It didn’t matter that forward JT Brown played just a handful of games in the NHL this past season.
The experience, he said, “was invaluable.”
And it is showing too.
Brown, 22, has been one of the standouts at camp thus far.
Signed as a free agent at the tail end of last season, the former University of Minnesota-Duluth standout registered just one assist in his five games with the Lightning, but displayed an efficient combination of both speed and grit while playing on a line alongside Vincent Lecavalier and Ryan Malone.
He also finished the regular season with a plus-2 rating, a testament to his defensive awareness, and exhibited strong hockey instincts that generated rave reviews from Bolts head coach Guy Boucher.
This week at camp, Brown is using that experience to his advantage.
“Any time you can compete at the highest level, it’s going to help improve your game,” Brown said. “I saw how fast the NHL was, and it served as a good gauge for me in terms of what to work on in the summer, so I definitely came into camp this week feeling a little more prepared.”
Of the 30 prospects participating in the team’s Development Camp this week, Brown’s appearance is among the most anticipated.
He is the only attendee with any NHL experience under his belt, but as general manager Steve Yzerman would attest, there is no added pressure for Brown, or any others for that matter, to perform well ahead of the other participants.
“I don’t know if there’s pressure, but there certainly is added attention,” Yzerman said. “Those are the guys who everyone is looking for. There comes added attention, but not so much pressure, because once the draft is over, they’re the same as anyone else.”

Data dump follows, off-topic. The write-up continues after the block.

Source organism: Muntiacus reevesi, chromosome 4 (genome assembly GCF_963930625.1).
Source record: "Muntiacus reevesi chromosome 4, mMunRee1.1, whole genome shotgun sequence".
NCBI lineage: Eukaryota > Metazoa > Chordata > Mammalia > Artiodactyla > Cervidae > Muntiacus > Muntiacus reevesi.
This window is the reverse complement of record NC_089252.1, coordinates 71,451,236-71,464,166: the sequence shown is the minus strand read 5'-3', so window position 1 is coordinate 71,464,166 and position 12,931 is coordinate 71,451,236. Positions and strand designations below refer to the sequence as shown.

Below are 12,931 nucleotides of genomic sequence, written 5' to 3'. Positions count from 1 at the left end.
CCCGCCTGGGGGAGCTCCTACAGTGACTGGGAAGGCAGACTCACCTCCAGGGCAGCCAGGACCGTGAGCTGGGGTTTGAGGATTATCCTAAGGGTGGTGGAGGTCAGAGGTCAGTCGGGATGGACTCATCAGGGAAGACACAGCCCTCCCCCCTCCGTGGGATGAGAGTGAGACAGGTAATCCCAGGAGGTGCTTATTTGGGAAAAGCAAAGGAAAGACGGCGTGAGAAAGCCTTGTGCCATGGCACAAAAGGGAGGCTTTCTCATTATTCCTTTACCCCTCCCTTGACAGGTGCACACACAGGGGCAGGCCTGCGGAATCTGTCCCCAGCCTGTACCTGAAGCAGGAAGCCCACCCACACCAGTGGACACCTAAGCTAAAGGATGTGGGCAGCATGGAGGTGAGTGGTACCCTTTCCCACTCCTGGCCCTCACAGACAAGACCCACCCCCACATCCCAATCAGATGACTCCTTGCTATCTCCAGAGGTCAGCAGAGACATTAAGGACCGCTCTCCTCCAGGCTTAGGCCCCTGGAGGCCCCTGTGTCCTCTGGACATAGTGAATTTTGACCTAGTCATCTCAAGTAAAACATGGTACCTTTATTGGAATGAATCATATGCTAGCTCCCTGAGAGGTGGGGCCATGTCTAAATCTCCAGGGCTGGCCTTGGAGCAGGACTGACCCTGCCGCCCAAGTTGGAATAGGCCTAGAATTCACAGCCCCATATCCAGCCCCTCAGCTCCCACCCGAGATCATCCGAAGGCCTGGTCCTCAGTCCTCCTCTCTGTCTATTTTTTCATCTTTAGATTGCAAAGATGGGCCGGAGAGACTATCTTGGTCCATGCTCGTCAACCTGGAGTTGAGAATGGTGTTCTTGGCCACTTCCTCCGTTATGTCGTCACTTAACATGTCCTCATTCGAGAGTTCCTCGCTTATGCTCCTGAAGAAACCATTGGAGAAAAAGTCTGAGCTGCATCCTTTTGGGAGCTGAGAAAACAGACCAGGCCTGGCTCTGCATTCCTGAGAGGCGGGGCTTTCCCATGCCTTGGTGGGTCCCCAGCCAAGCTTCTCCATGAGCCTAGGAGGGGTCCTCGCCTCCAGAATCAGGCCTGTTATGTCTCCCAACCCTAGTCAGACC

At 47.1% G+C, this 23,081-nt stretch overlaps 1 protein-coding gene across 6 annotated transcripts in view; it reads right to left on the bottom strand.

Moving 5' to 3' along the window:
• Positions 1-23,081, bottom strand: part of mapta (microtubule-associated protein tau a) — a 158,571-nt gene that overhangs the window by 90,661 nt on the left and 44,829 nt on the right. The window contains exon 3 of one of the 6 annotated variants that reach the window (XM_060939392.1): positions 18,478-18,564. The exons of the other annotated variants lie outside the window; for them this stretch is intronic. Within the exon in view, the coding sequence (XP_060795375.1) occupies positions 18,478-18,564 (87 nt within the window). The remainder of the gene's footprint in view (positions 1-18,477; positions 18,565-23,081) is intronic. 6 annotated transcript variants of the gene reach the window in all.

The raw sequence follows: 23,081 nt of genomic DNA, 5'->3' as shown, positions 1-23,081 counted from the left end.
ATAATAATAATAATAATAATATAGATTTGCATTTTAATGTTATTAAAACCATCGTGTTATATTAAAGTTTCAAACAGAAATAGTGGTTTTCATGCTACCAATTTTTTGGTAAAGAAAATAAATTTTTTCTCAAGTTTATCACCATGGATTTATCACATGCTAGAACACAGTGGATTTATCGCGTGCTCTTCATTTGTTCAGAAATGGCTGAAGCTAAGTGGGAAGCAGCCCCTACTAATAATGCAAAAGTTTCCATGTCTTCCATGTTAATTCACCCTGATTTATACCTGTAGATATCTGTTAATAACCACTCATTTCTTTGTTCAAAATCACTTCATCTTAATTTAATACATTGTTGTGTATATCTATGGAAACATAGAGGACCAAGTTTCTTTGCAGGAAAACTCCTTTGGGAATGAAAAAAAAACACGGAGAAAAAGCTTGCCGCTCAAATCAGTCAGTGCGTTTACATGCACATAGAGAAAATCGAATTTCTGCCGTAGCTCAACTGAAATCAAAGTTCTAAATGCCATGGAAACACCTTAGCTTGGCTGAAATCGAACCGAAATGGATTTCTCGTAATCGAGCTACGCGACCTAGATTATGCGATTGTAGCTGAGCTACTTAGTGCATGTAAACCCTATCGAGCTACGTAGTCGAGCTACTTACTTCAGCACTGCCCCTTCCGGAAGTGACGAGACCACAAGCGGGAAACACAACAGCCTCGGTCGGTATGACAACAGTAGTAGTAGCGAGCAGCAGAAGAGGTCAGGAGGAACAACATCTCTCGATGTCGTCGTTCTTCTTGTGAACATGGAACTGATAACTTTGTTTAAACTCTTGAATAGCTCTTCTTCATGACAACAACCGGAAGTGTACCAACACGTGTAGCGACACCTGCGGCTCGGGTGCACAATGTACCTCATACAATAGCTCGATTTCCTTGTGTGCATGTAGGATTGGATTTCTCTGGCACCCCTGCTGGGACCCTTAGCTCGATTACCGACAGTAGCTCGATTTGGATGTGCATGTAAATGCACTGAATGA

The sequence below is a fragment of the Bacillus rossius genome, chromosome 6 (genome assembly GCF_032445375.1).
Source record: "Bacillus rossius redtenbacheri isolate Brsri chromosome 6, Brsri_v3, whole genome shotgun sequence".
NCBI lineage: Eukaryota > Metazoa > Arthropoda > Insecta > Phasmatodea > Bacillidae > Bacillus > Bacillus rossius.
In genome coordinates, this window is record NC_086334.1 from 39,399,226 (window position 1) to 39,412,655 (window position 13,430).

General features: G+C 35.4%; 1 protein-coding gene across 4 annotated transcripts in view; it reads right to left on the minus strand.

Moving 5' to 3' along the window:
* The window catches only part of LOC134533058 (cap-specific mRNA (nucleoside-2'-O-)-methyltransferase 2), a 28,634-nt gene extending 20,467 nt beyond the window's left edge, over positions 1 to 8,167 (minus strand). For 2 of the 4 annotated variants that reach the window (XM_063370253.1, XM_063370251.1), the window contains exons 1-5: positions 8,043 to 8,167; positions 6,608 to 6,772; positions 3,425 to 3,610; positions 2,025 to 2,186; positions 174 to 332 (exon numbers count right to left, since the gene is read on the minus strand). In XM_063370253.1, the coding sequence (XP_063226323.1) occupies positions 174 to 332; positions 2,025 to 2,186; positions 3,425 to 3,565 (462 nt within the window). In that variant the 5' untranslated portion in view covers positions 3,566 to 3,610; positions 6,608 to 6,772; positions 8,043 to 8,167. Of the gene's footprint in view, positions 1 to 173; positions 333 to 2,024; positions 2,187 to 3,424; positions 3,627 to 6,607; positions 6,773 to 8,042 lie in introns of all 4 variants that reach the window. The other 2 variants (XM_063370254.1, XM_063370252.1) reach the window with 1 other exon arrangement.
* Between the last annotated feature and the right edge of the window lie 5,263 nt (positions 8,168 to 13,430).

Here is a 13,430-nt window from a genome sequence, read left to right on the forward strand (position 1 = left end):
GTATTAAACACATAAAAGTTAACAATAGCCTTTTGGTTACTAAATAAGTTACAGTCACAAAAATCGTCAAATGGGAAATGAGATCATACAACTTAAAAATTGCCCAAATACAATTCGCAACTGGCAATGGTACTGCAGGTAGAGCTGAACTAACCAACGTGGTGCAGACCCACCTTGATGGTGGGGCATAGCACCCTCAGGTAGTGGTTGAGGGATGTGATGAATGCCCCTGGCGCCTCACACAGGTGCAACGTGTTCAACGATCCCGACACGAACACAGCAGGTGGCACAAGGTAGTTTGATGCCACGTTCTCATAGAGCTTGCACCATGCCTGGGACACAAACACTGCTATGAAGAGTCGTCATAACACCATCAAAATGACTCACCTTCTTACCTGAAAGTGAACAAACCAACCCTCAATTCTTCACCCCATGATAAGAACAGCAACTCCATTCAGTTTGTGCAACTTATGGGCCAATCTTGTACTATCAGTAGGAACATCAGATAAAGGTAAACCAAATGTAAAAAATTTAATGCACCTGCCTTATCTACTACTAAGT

JT Brown watches as coach Jon Cooper explains the next drill on Monday at Development Camp.
While that may hold true for now, it will be a lost thought once the team’s official training camp gets underway in September. Yzerman has expressed interest in the possibility of keeping one or two forward spots up for grabs for players within the organization to attain, a group of which Brown is certainly a part.
That, perhaps, is when Brown’s NHL experience will prove most useful, as it could set him apart from those whose experience thus far has been limited to the American Hockey League or the collegiate ranks.
“He’s going to have a lot of competition in September with Brett Connolly and Cory Conacher, but he’s a young guy who is all about the team,” Yzerman added. “We were extremely pleased with how he played in his five games with us and I had a chance to watch him at the World Championships as well, and his skating is at a very high level, he’s very smart and he has really good skills. We believe he’s an NHL player.”
As far as Brown is concerned, he is already slightly ahead of the pack.